Heavenly Hole-in-the-Wall (Stew Communist)

Queued up down the block.

Queued up down the block. (Note the flag top centre).

Every now and again without any information at all, I find a place I know I have to try. Not needed to know what is on the menu because when the line up stretches 30 deep for over 2 hours in a place like Old Town Luoyang, there has GOT to be a reason. What’s more, I need to discover why people are happily waiting in line.
Chinese are not good at waiting in lines, constantly cutting in front of each other, arguing and trying to avoid a queue, so what makes this place so much better than all the other shops along West Street?

Cursing the discovering and gorging and indulging on Food Stall Row I simply cannot stuff more food into my belly, luckily I do not leave Luoyang until tomorrow night, so I already have dinner planned. Right here.
Lined-up inside the hole-in-the-wall (next day).

Lined-up inside the hole-in-the-wall (next day).

Only, the next day the restaurant has disappeared! WTF! I stalk along West street from Lijing gate to the intersection of North, East, South and West roads. It’s gone! Last night the line stretched down the street and a flat screen TV projected some broadcast focusing on the chef’s food. I took pictures of the chef the night before. What is going on? This makes no sense. I do the only thing I can think of, I scroll through my photos and focus on the pictures before and after I found the restaurant, narrowing the already narrow search zone more. Finally, I get lucky, I look closely at the flags flying along the street, as Old Town shop names flutter in the wind for pedestrians to be able to read from afar which shop they’re looking for. For me, it’s a game from a reality TV show wherein I’m simply trying to match the iconography and… whaddaya know… I get lucky as the first flag I focus on happens to be the one in my picture.

Making the most popular stew in Henan.

Making the most popular stew in Henan.

Then I spy the chef zipping off on a motorbike. Last night wasn’t a hallucination. Whew!

Within a minute I’ve located the tiny hole-in-wall shop, looking abandoned by day, he clearly only opens for dinner, after the sun starts to set.
The train departs at 7:45PM, an overnight back to Nanjing for my debut cricket tournament, shortly after 5 and already a line has formed.
I join the customers waiting to order and when I get to the cashier she asks me a question I know but don’t understand, “Nǐ xiǎng chī shénme?” (What do you want to eat?) I do what I always do in this situation… I improvise. I scan the diners and see what the most common looking meal that’s been ordered and point to it, then I wisely add some bread as well before continuing my journey to the Stew Communist Chef.
Stew for you!

Stew for you!

Only, when I get to the front of the line he is anything but Soup Nazi like, when he sees the “lǎowài” (foreigner) a huge grin spreads across his face and his eyes light up. He delights in serving up the food, he looks at me quizzically when he reaches the spicy red paste I love so much. “This?” he asks with his facial expression. “Shì,” (yes) I reply. His eyebrows climb higher up towards his bald pate. Asking silently “Really?” I nod, “Shì”. He beams and adds a healthy dose of spiciness to my bowl.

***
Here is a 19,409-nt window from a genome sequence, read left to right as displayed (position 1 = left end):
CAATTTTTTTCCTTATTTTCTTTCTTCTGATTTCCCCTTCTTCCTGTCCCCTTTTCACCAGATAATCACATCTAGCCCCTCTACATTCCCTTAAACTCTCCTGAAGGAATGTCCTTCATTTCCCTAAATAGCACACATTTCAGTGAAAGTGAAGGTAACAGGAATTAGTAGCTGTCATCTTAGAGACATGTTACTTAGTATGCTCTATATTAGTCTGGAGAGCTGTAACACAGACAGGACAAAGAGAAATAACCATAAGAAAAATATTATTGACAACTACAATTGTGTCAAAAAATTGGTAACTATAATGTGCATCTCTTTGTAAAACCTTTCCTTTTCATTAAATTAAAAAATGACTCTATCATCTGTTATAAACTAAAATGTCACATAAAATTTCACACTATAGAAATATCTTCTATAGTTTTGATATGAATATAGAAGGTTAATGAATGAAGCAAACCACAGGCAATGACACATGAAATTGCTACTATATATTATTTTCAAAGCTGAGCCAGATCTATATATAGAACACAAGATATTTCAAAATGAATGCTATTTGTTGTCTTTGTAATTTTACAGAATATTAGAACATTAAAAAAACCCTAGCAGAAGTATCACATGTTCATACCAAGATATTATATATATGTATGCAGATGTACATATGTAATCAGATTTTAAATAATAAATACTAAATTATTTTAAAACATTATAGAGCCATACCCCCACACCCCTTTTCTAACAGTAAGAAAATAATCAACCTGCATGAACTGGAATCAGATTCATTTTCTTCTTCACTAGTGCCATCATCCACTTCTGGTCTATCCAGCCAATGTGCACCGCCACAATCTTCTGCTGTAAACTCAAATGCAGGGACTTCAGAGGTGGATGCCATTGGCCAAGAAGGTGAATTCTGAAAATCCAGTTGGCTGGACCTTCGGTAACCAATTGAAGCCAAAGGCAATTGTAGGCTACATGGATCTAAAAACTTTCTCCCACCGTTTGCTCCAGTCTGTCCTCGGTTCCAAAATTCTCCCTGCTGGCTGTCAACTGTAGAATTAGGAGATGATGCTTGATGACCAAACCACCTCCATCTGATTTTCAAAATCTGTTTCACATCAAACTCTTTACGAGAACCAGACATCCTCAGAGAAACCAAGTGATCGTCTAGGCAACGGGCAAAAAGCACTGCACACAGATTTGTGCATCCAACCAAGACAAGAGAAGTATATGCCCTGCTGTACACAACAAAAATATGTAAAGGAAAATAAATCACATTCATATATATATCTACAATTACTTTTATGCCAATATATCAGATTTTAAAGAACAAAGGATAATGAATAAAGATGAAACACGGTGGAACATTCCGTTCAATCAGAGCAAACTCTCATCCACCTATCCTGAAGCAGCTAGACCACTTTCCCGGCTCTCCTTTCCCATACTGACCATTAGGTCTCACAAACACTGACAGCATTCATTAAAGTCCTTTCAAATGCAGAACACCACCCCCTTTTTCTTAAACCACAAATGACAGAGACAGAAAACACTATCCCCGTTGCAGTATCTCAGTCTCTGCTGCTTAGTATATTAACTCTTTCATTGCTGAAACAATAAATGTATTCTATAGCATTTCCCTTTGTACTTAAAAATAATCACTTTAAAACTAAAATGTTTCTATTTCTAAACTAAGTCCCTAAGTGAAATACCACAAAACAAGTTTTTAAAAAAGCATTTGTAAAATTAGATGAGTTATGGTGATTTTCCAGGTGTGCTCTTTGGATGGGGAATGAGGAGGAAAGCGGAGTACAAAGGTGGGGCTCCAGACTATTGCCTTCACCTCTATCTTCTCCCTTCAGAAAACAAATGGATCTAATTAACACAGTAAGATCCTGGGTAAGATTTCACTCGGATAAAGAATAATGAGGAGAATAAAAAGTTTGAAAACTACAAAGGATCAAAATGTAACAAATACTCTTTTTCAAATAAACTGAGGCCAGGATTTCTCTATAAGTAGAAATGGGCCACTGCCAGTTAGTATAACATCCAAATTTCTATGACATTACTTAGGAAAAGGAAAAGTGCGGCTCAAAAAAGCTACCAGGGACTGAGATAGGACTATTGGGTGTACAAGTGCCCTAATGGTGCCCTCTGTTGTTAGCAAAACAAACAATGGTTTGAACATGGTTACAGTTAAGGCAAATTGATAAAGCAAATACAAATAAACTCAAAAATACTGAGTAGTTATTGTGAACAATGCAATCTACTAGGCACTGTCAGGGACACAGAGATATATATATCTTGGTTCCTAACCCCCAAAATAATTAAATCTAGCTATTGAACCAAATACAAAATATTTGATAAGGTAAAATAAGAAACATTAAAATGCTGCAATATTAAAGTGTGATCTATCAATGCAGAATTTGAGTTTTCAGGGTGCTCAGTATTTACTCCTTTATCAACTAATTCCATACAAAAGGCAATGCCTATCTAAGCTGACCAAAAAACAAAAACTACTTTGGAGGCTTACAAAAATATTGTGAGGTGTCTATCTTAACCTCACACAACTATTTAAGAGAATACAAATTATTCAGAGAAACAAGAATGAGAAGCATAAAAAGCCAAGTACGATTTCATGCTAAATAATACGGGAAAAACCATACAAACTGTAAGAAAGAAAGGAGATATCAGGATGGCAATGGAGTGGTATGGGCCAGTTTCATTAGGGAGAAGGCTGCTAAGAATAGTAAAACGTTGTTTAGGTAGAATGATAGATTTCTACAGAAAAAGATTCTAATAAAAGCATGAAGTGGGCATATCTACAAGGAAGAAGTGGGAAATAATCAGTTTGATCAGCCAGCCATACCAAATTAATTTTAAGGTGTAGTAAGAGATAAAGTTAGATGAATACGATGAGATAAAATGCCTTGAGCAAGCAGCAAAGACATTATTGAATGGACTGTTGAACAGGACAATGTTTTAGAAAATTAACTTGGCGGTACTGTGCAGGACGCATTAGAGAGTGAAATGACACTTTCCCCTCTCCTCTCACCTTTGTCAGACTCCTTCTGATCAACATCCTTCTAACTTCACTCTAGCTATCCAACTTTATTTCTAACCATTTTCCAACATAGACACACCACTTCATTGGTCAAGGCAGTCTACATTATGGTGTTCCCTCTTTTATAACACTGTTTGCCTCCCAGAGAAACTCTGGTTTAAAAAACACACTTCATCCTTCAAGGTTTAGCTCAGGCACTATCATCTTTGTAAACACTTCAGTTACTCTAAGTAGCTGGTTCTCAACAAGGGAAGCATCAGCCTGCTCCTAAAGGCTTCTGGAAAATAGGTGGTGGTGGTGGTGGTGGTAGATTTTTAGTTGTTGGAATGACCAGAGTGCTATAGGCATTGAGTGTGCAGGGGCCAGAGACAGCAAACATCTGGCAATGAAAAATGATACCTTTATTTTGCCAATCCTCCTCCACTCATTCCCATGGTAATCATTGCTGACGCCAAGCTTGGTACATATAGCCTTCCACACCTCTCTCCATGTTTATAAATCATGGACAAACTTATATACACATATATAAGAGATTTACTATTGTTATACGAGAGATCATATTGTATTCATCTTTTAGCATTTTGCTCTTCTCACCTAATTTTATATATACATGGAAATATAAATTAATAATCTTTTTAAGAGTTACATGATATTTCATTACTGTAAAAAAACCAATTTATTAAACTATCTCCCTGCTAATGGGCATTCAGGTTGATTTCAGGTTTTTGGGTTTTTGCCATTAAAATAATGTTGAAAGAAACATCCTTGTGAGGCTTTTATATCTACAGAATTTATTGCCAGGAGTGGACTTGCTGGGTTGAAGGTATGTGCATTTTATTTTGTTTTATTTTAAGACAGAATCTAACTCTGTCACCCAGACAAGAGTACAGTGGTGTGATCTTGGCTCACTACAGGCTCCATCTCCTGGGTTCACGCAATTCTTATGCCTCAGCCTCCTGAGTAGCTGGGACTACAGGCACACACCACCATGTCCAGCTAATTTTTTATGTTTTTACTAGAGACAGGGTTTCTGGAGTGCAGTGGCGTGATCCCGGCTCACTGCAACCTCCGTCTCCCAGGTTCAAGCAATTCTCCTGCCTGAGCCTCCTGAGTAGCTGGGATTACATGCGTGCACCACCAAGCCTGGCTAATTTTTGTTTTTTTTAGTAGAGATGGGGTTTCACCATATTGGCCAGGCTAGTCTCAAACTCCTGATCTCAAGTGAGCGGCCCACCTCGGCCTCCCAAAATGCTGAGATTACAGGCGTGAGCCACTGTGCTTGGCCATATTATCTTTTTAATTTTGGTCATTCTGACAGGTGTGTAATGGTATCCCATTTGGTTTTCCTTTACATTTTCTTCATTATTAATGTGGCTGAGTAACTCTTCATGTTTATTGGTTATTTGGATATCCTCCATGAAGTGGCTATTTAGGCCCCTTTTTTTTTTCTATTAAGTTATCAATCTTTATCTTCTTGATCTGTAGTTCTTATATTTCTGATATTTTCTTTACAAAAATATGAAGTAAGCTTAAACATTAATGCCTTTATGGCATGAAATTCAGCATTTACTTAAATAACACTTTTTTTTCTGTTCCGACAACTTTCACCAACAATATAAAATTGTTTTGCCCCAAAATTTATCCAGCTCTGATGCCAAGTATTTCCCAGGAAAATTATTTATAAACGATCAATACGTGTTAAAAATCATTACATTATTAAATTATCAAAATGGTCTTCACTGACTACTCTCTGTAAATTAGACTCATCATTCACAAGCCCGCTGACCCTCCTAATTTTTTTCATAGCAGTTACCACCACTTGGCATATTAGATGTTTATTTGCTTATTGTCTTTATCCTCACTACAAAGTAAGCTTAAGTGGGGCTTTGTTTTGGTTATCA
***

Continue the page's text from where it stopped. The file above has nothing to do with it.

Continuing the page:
Unsure what he added or what makes this place legendary I can tell I’m a special customer before he exits his shotglass sized kitchen to find me a place to eat. I wanted to dine outside, but when the chef leads me to a nearby, indoor table, I know manners dictate I dig in there. And I do.
It’s a simple enough dish for the most part; raw liver (I think), chicken, spring onions, something tofu-y and boiling broth. The broth quickcooks the liver, there might be a few other veggies in there, or another meat but I can’t discern why the crowd until I bite into the meatballs. Ho-Lee-Crap! Crunchy yet cooked, moist yet firm, seasoned in a way I cannot fathom it all makes perfect sense.
Heavenly stew with addictive meatballs.

Heavenly stew with addictive meatballs.

THIS is what draws the swarms of gastronomes to this tiny, dilapidated spot. These meatballs are insanely good. My students use ‘delicious’ to describe any meal above good. It doesn’t have any meaning. Instead these meatballs surpass scrumptious, speed past heavenly and approach ambrosial.

Easily the best meal during my stay in China.
I devoured the stew in moments then approached the kitchen, pushing through the line that had yet to diminish to announce…
“Zhen hàochī!” (That was delicious – because apparently phrasebooks the world over think delicious is the only compliment necessary).
The Stew Communist beamed his infectious grin and I headed back to Nanjing through Lijing Gate.
With a full belly and utterly sated.
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3 thoughts on “Heavenly Hole-in-the-Wall (Stew Communist)

  1. Do you think your Dad would survive in China?? Such interesting and descriptive commentaries on your dining experiences. Well, tonight we will have bland chicken, plain mashed potatoes and perhaps boiled cauliflower on the side! Bring on the spicy red paste…..NOT! Keep the blogs coming, we love them.

  2. Pingback: Food Stalls Street, Luoyang | Byron and his backpacks
  3. Pingback: Cultural Complexities | Byron and his backpacks

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